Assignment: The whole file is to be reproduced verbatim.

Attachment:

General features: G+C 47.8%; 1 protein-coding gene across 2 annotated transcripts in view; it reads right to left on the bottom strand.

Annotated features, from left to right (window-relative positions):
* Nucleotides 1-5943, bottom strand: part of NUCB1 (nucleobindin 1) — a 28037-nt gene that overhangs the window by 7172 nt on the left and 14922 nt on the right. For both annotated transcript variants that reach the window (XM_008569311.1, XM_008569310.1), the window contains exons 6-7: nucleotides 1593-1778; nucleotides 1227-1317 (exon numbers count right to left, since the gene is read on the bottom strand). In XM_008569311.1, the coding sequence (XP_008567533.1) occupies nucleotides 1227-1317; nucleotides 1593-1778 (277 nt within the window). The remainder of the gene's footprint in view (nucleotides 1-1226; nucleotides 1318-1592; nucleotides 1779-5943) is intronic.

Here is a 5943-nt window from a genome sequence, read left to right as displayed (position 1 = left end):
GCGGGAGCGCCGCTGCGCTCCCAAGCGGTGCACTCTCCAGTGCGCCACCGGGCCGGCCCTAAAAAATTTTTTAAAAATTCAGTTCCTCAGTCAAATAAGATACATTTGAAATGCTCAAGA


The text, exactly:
General features: G+C 47.8%; 1 protein-coding gene across 2 annotated transcripts in view; it reads right to left on the bottom strand.

Annotated features, from left to right (window-relative positions):
* Nucleotides 1-5943, bottom strand: part of NUCB1 (nucleobindin 1) — a 28037-nt gene that overhangs the window by 7172 nt on the left and 14922 nt on the right. For both annotated transcript variants that reach the window (XM_008569311.1, XM_008569310.1), the window contains exons 6-7: nucleotides 1593-1778; nucleotides 1227-1317 (exon numbers count right to left, since the gene is read on the bottom strand). In XM_008569311.1, the coding sequence (XP_008567533.1) occupies nucleotides 1227-1317; nucleotides 1593-1778 (277 nt within the window). The remainder of the gene's footprint in view (nucleotides 1-1226; nucleotides 1318-1592; nucleotides 1779-5943) is intronic.

Here is a 5943-nt window from a genome sequence, read left to right as displayed (position 1 = left end):
GCGGGAGCGCCGCTGCGCTCCCAAGCGGTGCACTCTCCAGTGCGCCACCGGGCCGGCCCTAAAAAATTTTTTAAAAATTCAGTTCCTCAGTCAAATAAGATACATTTGAAATGCTCAAGA